The Airbus A340 took its first flight on October 25, 1991 and made its way into the commercial world two years later. While it is still in service today, it is currently out of production so there will be no more of this creation made. However, that does not take away some of the biggest achievements and the history of the Airbus plane.
The Start of the European Long-Range Aircraft
Airbus is a consortium of different European air companies, and was originally known as Airbus Industrie. The A340 was one of its first wide-bodied commercial jet liners, taking its designs from the twin-engine A330 initially. There are various models of the A340, which offer from 6,700 nautical miles to 9,400 nautical miles in one flight. This helps with the transatlantic and Pacific Ocean flights.
The main difference between the Airbus 340 and its predecessor is the upgrade from two engines to four. It also have the three-bogie landing gear equipment installed.
After the development of the first version, the -300, shorter versions or longer-range versions of the plane were needed. This led to the -200, -600 and -500 versions. The -500 version is able to travel the longest, and remained the longest-range commercial aircraft until Boeing introduced the 777-200LR. Rolls-Royce took over the development of the -600 and -500, which meant that the plane could have larger wings, a longer body and travel further.
However, the initial version remains the most popular, with 218 already delivered by September 2011. This was out of the 375 of all four versions delivered. So far, Lufthansa has decided to take on more of this aircraft than any other airline.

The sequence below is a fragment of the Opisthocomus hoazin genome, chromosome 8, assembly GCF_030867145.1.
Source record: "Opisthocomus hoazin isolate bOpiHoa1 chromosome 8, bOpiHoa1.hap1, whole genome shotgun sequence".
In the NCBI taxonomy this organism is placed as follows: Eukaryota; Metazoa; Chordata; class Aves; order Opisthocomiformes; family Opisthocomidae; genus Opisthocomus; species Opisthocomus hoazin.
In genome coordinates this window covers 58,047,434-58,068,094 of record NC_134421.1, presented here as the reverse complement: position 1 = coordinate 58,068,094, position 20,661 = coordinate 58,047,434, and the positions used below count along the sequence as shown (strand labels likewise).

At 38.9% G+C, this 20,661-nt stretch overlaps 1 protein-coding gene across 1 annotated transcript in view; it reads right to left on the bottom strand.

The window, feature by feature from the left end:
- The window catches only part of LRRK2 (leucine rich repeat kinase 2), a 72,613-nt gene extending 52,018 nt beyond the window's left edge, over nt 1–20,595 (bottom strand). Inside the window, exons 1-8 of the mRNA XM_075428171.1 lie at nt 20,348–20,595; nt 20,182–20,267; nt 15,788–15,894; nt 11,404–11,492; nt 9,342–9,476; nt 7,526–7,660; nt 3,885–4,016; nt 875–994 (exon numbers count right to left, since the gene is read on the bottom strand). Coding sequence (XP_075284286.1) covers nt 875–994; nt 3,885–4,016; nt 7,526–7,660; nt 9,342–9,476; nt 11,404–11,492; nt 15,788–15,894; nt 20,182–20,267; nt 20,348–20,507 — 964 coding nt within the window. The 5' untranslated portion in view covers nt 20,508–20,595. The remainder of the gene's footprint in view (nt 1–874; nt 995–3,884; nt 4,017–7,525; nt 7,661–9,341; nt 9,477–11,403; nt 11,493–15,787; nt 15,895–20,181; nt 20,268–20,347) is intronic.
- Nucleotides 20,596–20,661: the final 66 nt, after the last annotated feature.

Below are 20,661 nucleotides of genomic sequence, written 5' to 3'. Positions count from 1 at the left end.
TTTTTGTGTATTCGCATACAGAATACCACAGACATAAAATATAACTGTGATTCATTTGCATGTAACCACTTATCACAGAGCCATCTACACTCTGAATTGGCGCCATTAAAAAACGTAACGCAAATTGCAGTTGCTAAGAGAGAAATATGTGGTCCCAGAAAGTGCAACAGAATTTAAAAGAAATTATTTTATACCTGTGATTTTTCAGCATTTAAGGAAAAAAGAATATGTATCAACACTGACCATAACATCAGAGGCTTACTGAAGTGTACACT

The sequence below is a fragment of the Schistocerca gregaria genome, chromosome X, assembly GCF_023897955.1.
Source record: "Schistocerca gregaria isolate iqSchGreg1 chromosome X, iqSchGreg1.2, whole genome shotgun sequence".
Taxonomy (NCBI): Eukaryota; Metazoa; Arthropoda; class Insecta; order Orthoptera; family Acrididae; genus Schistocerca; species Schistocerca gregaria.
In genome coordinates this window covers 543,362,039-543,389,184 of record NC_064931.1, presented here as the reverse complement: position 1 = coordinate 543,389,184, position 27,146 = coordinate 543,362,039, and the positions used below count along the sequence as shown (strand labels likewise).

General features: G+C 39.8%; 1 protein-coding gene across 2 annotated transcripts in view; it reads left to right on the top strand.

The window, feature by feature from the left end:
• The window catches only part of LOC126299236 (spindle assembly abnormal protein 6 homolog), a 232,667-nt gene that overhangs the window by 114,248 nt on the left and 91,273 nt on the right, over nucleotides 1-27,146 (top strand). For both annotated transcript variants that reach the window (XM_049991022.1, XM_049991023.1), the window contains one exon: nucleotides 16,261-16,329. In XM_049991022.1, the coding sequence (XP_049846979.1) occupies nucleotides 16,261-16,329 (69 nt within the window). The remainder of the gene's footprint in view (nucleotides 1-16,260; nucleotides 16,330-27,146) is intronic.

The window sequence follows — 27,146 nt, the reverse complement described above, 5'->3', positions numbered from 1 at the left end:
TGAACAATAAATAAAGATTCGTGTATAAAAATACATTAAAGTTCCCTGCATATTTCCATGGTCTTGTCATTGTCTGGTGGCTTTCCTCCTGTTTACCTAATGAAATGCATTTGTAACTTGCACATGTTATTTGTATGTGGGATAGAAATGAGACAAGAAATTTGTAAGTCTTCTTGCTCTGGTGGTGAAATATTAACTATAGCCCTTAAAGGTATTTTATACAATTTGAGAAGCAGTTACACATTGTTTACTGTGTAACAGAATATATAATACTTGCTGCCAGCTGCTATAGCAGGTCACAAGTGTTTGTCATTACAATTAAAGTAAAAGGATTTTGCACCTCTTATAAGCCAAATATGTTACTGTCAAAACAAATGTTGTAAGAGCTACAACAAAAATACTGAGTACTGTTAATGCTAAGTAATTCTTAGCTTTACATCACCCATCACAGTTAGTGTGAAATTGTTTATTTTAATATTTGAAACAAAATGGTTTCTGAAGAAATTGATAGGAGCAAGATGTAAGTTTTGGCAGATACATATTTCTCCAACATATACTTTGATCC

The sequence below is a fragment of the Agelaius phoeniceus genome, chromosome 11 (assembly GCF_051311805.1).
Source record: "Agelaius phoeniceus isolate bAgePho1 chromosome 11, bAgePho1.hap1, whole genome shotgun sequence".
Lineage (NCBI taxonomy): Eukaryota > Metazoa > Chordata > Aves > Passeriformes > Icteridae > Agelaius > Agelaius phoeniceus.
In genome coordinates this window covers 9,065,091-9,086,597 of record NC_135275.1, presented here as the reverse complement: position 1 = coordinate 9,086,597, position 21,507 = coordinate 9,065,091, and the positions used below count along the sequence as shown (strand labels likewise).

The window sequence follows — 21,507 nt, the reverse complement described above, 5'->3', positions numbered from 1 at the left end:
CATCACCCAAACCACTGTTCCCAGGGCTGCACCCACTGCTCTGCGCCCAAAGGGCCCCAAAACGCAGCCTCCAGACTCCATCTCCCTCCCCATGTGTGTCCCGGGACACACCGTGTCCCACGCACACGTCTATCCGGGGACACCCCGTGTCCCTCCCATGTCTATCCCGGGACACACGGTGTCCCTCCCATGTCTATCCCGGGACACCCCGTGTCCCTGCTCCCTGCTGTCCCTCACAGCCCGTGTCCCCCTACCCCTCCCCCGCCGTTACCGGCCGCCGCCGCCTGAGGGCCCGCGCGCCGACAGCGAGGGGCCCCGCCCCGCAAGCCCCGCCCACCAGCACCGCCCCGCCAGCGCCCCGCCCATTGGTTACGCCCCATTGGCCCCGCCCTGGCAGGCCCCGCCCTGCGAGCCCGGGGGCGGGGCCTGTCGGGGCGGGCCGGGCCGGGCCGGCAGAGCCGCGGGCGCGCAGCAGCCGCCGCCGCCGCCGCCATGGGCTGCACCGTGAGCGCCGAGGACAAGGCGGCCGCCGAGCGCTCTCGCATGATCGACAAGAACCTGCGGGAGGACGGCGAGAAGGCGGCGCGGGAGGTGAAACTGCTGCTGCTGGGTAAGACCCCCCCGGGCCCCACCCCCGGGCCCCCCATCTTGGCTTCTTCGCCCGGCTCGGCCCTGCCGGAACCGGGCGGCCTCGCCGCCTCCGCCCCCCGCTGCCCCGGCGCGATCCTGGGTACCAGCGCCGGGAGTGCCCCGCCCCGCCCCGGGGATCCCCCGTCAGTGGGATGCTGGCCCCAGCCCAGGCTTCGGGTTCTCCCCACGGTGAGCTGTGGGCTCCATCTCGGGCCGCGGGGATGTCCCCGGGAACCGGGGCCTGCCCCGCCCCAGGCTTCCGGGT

The production ceased on November 10, 2011, after the twinjets became more economical to make and were favoured by the airlines. This has meant more emphasis has been placed on the A340’s predecessor, the A330.
The Development of the Airbus A340
During the 1970s, a competition against Boeing and Douglas, the two American manufacturers, needed to come out. This led to the creation of Airbus, which created the A300 to start with. The Europeans put all their focus into this one company, which had long term goals for its success. Even before the first liner was created, nine variations of the A300 were considered, and a 10th within a few years of starting out.
After deciding to focus on the single-aisle version of planes, the A320 family became the priority. This then led to the four-engine development, with the German division proposing it. The Europeans wanted to challenge the Boeing 737, and started creating planes that would fight against it. However, the 737 became too popular and Airbus decided to go back to the wide-body options.
Douglas became the company to compete with to start with, and Airbus had a major opportunity. It decided that it would meet the payload of the DC-10,but it would use from 25 to 38 percent less fuel. It was considered a replacement for the Lockheed L-1011 Tristar as well as Douglas’ CD-10.
Now all Airbus needed to do was plan strategically. While the Americans wanted the twinjet aircrafts, the Asians wanted the four-engine powered planes. Europe was divided. Despite costing more to make, there were many benefits to the four-engine crafts. One of those was the ability to fly someone with one of the engines out. This was not possible at all with a twinjet, and meant more emergency landings.